At hospitals, friends held vigils for those who still clung to life. Among them was El-Hosseini Abul-Deif, a journalist who was shot once in the middle of his forehead after he photographed a Morsi supporter armed with a gun, his friends said.
Amer said that he and his neighbors had traveled from Suez to show support peacefully for Morsi in the dispute, which was triggered Nov. 22 when Morsi declared his actions above review by the country’s courts, a move his opponents have called an illicit grab for power to push through a hastily produced constitution written by the Muslim Brotherhood.
Amer said he and his friends arrived at the presidential palace about 6:30 p.m. Wednesday and stood with other Morsi supporters on the street that runs in front of the compound. As they chanted with fellow supporters, a crowd suddenly surrounded them and started throwing rocks and Molotov cocktails, he explained, pulling down his socks to show how he was injured. They threw the only weapons they had – rocks – to push the crowd back, he said.
“In one minute, I swear, I saw 10 people shot,” he recalled.
As they fled, Amer was separated from his neighbor and fellow Morsi supporter, Yasser Ibrahim. Hours passed, so Amer tried to call Ibrahim’s cellphone number. Someone else answered, however, and Amer assumed that that person had stolen Ibrahim’s phone in the battle. Amer traveled back to Suez and went to his neighbor’s house to check on Ibrahim. “He is not with you?” his wife asked. “He didn’t come home.”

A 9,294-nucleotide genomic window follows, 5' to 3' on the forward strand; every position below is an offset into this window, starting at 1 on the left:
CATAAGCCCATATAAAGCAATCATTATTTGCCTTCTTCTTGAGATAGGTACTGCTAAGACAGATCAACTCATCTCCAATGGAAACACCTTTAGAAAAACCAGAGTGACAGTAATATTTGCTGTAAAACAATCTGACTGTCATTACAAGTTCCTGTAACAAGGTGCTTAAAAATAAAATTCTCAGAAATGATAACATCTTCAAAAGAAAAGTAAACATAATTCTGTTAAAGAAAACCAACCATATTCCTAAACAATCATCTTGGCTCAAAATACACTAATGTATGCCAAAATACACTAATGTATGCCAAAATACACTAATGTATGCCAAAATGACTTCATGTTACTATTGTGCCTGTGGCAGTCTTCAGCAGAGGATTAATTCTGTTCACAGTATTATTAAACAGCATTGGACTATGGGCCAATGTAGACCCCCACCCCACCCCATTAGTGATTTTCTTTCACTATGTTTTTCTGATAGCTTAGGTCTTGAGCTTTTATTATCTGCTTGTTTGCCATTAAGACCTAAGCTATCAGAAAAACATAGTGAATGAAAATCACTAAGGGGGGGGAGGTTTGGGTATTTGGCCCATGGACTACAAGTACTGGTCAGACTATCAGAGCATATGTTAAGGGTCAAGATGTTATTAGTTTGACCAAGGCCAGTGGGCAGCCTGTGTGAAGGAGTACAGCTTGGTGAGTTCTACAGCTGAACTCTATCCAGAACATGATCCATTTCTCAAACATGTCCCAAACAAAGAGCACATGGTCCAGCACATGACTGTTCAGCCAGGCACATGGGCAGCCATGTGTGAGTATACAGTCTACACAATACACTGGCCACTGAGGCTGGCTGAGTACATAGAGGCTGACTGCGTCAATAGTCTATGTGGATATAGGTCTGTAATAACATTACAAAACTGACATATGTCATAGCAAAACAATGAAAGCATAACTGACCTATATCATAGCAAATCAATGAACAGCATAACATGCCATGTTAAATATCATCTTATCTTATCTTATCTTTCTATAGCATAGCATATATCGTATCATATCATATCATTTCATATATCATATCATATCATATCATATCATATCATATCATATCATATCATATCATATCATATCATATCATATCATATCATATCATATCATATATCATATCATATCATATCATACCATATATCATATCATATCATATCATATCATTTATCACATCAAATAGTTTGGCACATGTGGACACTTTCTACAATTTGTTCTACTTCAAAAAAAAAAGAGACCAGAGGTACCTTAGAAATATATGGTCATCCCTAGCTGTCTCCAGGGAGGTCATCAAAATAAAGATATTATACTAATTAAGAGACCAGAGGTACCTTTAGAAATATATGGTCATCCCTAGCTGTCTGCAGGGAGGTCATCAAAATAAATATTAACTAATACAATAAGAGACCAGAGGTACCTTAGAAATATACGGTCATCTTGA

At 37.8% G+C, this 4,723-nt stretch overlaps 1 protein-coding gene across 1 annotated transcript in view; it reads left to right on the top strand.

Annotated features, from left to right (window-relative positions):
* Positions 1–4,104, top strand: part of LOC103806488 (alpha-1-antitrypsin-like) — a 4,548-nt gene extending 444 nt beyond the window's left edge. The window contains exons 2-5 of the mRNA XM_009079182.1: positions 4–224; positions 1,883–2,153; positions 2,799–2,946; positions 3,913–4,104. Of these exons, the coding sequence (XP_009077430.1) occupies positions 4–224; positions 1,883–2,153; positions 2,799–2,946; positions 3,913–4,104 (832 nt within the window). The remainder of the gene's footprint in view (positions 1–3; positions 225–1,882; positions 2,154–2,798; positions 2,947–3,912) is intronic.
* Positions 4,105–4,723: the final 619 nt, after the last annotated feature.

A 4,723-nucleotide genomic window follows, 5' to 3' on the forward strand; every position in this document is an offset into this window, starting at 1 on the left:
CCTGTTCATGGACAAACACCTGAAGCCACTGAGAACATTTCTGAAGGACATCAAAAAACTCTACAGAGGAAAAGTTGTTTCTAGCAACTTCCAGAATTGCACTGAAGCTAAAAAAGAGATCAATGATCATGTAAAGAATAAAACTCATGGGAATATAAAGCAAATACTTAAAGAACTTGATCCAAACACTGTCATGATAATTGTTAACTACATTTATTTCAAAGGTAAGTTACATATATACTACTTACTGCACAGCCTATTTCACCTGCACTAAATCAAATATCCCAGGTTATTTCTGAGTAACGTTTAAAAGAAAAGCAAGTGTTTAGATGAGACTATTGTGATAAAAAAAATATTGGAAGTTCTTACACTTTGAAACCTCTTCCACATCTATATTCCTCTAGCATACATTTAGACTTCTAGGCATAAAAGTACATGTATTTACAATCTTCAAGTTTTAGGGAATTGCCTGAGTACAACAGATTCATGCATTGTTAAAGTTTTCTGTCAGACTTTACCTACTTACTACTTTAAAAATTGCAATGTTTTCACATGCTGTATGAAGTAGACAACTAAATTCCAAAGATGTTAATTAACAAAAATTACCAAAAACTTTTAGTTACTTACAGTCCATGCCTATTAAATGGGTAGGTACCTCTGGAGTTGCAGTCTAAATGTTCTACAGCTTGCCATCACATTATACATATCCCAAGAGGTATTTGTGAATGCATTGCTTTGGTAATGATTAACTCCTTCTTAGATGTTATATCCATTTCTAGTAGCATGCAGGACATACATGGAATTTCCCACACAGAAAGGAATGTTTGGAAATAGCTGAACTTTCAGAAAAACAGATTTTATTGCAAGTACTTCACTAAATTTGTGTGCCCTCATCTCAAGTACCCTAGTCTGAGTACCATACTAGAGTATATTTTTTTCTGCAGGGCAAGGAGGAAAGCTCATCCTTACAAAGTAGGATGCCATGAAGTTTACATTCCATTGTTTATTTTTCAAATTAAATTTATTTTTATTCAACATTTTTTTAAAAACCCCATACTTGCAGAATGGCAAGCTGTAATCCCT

Amer, who had been back in Suez for just one hour, returned to Cairo and began searching hospitals. At one they said there was one unidentified body, and Amer went to see if it was his friend. He didn’t recognize the man. His right eye had been blown out, his brain was outside its skull and there were gunshot wounds along the right side of his body.
But the shirt was Ibrahim’s, and Amer knew his friend was dead. He spoke from the morgue where he was waiting for an autopsy to be completed so he could bring Ibrahim home.
Amer began to cry.
“We don’t want to take all the power,” he said. “We want Egypt to move in the right direction. But we can’t let people keep changing the president every few months. He was elected.”
On Friday, the judiciary announced that all charges against those arrested had been dropped since there were no accusations made by either police or the Brotherhood members who’d arrested them.
But that brought little comfort to either side. Nobody had emerged a winner.
McClatchy special correspondent Amina Ismail contributed.